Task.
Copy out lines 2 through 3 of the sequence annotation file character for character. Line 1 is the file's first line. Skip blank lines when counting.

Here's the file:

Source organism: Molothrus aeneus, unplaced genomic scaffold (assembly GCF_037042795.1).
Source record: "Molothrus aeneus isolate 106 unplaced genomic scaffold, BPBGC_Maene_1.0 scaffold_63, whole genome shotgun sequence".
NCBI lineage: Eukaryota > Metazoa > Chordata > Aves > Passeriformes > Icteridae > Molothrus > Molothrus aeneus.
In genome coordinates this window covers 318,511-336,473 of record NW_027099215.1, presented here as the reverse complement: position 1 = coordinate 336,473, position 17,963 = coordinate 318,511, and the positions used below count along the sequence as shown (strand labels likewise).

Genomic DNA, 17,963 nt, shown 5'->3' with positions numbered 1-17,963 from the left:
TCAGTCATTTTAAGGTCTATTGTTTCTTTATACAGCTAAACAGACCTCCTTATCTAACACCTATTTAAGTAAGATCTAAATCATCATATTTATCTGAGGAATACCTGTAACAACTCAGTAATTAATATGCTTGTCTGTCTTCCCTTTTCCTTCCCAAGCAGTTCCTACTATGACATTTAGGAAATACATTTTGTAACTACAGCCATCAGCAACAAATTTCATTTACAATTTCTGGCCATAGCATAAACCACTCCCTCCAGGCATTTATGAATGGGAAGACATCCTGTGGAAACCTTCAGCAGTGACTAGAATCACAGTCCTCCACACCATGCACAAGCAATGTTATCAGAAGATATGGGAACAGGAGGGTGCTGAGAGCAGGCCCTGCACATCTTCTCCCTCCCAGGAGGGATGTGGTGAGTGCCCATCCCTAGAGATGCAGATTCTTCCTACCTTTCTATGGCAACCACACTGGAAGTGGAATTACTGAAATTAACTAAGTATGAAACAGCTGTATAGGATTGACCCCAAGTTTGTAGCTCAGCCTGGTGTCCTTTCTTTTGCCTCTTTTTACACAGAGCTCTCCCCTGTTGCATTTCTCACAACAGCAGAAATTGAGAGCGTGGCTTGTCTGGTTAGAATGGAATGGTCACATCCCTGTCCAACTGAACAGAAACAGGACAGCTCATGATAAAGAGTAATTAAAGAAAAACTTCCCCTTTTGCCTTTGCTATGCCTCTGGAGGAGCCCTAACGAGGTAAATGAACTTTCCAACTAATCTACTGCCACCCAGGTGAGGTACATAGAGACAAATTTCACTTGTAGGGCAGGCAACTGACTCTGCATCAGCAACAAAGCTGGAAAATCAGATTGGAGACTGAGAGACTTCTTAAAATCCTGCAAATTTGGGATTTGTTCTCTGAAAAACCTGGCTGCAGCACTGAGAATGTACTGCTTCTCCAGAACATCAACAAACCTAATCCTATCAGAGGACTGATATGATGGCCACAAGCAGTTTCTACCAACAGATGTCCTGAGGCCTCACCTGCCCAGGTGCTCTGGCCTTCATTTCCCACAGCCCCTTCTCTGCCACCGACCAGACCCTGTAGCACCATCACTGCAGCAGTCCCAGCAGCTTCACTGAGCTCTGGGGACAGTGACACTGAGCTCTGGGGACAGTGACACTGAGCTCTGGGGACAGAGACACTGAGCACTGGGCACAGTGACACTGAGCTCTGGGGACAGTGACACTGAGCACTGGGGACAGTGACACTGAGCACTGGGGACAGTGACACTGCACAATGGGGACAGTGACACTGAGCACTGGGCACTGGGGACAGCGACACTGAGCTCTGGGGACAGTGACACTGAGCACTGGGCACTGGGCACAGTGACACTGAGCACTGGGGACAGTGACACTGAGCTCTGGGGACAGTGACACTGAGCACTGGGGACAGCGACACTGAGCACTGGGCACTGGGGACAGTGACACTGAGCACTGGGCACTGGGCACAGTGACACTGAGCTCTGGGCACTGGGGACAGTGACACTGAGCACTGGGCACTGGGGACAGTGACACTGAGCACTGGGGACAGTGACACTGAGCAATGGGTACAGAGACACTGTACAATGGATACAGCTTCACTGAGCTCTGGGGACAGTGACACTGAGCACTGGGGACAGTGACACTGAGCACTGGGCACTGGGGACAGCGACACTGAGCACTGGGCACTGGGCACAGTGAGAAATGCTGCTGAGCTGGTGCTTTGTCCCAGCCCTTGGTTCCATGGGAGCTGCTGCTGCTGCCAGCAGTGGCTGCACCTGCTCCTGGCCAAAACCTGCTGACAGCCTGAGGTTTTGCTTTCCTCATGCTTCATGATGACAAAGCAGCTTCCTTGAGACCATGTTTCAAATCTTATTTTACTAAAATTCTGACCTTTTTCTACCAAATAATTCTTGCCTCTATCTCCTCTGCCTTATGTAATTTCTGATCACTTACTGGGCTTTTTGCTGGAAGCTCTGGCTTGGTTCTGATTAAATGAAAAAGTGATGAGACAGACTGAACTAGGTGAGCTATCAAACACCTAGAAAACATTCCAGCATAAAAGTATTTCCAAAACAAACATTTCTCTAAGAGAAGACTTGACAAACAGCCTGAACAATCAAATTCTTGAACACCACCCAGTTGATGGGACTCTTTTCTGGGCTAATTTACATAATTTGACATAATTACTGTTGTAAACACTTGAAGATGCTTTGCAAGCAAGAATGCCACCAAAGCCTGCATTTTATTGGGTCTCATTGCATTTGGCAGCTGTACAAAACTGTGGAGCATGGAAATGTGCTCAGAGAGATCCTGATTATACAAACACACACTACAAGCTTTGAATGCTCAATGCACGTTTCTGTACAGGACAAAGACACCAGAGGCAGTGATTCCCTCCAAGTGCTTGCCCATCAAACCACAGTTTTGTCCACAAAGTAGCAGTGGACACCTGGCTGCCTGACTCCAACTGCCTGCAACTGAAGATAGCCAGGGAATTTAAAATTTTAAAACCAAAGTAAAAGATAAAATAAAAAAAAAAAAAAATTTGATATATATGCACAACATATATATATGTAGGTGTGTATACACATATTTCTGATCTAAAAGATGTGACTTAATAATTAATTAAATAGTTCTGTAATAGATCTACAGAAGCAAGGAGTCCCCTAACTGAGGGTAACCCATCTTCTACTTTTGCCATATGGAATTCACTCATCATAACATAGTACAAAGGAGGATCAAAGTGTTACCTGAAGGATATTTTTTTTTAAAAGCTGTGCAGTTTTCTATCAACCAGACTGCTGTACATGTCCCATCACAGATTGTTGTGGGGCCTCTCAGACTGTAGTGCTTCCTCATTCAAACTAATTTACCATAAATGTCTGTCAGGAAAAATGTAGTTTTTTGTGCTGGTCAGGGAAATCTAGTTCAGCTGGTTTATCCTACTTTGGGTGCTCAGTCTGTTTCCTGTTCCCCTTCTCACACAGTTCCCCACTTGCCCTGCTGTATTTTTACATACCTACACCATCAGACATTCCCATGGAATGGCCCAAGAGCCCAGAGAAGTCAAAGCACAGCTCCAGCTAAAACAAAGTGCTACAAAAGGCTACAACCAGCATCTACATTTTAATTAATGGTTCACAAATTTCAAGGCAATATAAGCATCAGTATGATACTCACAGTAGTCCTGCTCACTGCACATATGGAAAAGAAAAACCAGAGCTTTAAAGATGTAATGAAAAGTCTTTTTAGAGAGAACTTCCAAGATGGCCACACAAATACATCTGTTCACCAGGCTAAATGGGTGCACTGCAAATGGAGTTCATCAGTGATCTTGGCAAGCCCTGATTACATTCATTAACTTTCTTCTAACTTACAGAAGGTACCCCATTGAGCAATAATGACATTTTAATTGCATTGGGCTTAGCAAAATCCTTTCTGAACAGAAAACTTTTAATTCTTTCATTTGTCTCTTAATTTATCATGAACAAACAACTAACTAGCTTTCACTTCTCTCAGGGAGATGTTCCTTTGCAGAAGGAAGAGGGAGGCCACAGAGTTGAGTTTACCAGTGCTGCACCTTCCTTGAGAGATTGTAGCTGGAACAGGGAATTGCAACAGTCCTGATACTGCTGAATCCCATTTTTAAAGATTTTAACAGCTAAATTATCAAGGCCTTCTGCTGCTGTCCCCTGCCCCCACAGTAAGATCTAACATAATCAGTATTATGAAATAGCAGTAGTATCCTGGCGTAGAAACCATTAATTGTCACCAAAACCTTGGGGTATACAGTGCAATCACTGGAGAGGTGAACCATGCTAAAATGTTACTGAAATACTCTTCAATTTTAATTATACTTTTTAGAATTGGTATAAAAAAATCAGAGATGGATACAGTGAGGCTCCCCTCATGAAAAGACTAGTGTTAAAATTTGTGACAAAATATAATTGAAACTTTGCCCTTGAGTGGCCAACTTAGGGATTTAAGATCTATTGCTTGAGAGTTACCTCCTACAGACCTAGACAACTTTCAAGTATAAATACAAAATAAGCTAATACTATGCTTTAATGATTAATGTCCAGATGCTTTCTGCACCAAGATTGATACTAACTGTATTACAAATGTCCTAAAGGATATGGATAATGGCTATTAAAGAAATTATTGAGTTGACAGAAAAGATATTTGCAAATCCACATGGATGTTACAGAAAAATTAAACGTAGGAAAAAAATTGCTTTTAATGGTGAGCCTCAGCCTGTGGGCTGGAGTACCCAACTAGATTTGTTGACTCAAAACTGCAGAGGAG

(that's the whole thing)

Source record: "Molothrus aeneus isolate 106 unplaced genomic scaffold, BPBGC_Maene_1.0 scaffold_63, whole genome shotgun sequence".
NCBI lineage: Eukaryota > Metazoa > Chordata > Aves > Passeriformes > Icteridae > Molothrus > Molothrus aeneus.